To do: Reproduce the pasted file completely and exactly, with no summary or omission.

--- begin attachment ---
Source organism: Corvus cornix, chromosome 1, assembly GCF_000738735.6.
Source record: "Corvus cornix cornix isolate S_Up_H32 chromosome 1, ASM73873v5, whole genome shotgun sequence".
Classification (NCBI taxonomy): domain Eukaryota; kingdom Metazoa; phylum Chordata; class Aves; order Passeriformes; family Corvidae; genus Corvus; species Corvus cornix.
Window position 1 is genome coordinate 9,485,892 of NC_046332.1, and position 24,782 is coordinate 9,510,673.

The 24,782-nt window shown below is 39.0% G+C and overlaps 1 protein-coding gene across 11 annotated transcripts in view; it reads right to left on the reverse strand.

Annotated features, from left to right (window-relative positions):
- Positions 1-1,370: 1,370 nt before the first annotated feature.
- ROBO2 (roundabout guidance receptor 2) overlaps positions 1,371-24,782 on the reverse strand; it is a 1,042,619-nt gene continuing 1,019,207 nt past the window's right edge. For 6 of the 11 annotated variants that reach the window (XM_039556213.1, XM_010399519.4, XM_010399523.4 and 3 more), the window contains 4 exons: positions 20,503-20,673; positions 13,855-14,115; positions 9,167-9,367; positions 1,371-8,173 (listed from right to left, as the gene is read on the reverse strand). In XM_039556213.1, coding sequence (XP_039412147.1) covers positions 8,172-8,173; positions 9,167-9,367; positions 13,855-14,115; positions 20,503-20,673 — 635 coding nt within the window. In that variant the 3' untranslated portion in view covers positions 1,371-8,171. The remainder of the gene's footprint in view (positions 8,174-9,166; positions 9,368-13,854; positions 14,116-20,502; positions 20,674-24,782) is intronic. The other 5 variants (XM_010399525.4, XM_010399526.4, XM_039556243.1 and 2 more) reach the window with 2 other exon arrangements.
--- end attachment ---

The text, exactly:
Source organism: Corvus cornix, chromosome 1, assembly GCF_000738735.6.
Source record: "Corvus cornix cornix isolate S_Up_H32 chromosome 1, ASM73873v5, whole genome shotgun sequence".
Classification (NCBI taxonomy): domain Eukaryota; kingdom Metazoa; phylum Chordata; class Aves; order Passeriformes; family Corvidae; genus Corvus; species Corvus cornix.
Window position 1 is genome coordinate 9,485,892 of NC_046332.1, and position 24,782 is coordinate 9,510,673.

The 24,782-nt window shown below is 39.0% G+C and overlaps 1 protein-coding gene across 11 annotated transcripts in view; it reads right to left on the reverse strand.

Annotated features, from left to right (window-relative positions):
- Positions 1-1,370: 1,370 nt before the first annotated feature.
- ROBO2 (roundabout guidance receptor 2) overlaps positions 1,371-24,782 on the reverse strand; it is a 1,042,619-nt gene continuing 1,019,207 nt past the window's right edge. For 6 of the 11 annotated variants that reach the window (XM_039556213.1, XM_010399519.4, XM_010399523.4 and 3 more), the window contains 4 exons: positions 20,503-20,673; positions 13,855-14,115; positions 9,167-9,367; positions 1,371-8,173 (listed from right to left, as the gene is read on the reverse strand). In XM_039556213.1, coding sequence (XP_039412147.1) covers positions 8,172-8,173; positions 9,167-9,367; positions 13,855-14,115; positions 20,503-20,673 — 635 coding nt within the window. In that variant the 3' untranslated portion in view covers positions 1,371-8,171. The remainder of the gene's footprint in view (positions 8,174-9,166; positions 9,368-13,854; positions 14,116-20,502; positions 20,674-24,782) is intronic. The other 5 variants (XM_010399525.4, XM_010399526.4, XM_039556243.1 and 2 more) reach the window with 2 other exon arrangements.